TURI also trains and certifies planners who must be used by companies reporting under TURA.
Here in Ontario the Toxics Reduction Act
requires certain businesses to track and quantify the toxic substances they use and create. They must also develop specific toxics reduction plans and make summaries of their plans available to the public. Like Massachusetts’s legislation, implementation of the plans are not mandatory. However, Ontario lacks a dedicated support agency such as TURI along with TURI-trained planners.
Local by-laws and supporting resources can also help guide toxics use reduction. Toronto’s Environmental Reporting and Disclosure Bylaw (ChemTRAC) requires certain businesses, many of them small and medium sized, to report their manufacture, use and release of 25 priority chemical substances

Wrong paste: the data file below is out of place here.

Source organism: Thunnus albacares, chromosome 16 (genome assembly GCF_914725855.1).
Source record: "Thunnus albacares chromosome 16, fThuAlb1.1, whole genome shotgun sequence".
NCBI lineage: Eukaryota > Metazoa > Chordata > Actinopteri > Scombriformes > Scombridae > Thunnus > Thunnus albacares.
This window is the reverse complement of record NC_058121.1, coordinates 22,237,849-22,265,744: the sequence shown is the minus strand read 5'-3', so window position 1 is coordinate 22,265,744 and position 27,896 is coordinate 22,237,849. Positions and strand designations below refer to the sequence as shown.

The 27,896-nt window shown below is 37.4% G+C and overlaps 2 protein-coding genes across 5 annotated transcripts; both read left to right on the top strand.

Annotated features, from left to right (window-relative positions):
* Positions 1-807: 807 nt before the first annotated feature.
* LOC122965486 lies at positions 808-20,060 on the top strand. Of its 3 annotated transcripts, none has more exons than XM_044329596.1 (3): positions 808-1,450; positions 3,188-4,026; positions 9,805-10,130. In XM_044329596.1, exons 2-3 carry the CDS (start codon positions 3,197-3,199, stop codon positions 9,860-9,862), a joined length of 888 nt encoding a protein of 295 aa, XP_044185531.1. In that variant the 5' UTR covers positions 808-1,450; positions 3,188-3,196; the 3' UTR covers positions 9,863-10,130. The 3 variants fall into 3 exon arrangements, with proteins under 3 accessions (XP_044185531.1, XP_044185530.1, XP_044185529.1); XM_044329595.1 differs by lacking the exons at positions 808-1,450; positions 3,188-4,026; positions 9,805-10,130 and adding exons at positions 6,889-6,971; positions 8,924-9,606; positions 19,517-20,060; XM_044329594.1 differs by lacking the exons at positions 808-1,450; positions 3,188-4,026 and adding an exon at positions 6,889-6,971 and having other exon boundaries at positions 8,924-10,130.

that are of concern to public health. The Toronto Cancer Prevention Coalition offers a Toronto Toxic Reduction Tool Kit
designed to help residents and workers understand and access this information and encourage them to press for waste and toxics reduction, pollution prevention and greening of local businesses.
For our part, the Workers Health & Safety Centre (WHSC) has long subscribed to the same hazard-based approach to carcinogens and other harmful exposures offered by Dr. Kriebel. This remains at the heart of all WHSC training and information resources. These training programs
help workplace parties understand their legal duties and responsibilities related to workplace hazards including toxins. Many of these same programs offer essential insight into the information and tools needed to eliminate or reduce harmful workplace and environmental exposures.
To learn more:
Want to learn more about the OEH seminar led by Dr. Kriebel entitled Science, Regulation and a Cancer-Free Economy?
Want to know about upcoming OEH seminars?
Want to know more about TURI?
General TURI information
TURI chemical fact sheets
TURI Environmental, Health and Safety Data Resources Guides
University of Massachusetts Lowell Centre for Sustainable Production